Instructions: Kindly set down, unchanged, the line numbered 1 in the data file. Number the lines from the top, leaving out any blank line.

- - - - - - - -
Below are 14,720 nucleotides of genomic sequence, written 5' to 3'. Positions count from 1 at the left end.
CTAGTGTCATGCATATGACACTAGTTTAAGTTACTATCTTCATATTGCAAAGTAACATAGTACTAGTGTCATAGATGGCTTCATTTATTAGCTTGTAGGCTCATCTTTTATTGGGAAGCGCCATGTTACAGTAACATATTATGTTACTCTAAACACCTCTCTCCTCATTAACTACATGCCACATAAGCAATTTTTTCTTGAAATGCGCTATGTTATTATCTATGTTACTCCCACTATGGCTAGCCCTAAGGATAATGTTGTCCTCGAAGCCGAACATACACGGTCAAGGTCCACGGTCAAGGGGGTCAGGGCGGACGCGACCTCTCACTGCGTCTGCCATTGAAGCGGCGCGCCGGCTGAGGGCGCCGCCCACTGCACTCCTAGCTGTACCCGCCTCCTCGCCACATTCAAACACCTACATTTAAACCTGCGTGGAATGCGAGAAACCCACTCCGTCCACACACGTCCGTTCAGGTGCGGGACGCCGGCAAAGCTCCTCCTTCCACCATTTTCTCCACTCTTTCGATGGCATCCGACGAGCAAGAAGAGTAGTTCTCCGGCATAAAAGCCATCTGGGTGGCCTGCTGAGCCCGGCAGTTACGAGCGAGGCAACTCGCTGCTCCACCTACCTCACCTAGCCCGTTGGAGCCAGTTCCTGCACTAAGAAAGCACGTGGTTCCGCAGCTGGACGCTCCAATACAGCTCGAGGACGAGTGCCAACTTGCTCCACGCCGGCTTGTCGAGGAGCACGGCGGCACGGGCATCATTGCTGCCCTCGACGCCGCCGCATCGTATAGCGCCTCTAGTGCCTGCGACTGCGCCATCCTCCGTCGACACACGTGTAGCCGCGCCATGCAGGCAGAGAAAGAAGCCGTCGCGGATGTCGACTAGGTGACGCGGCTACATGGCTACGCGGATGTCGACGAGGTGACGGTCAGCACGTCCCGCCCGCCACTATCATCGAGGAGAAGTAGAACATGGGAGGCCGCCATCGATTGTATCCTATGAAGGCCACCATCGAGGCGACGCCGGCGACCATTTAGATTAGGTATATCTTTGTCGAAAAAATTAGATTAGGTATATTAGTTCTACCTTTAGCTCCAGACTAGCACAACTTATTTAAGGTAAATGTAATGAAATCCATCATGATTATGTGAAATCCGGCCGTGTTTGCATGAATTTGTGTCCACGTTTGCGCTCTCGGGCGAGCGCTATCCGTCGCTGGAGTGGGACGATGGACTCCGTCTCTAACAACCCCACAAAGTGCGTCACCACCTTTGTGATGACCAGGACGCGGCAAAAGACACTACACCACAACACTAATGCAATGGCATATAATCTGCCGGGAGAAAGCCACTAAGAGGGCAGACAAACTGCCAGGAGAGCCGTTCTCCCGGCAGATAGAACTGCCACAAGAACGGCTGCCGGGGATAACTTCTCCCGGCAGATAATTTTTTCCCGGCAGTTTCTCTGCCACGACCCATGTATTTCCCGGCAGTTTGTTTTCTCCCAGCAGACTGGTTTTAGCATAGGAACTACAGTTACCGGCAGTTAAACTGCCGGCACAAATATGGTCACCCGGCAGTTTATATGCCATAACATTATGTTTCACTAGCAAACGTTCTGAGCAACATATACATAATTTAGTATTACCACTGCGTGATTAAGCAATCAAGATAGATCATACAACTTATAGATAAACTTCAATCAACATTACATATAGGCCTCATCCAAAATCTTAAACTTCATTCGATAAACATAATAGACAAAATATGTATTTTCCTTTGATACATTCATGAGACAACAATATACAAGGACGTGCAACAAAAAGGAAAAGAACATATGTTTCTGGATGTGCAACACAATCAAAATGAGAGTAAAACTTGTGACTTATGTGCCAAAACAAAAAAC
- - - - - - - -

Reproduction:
Below are 14,720 nucleotides of genomic sequence, written 5' to 3'. Positions count from 1 at the left end.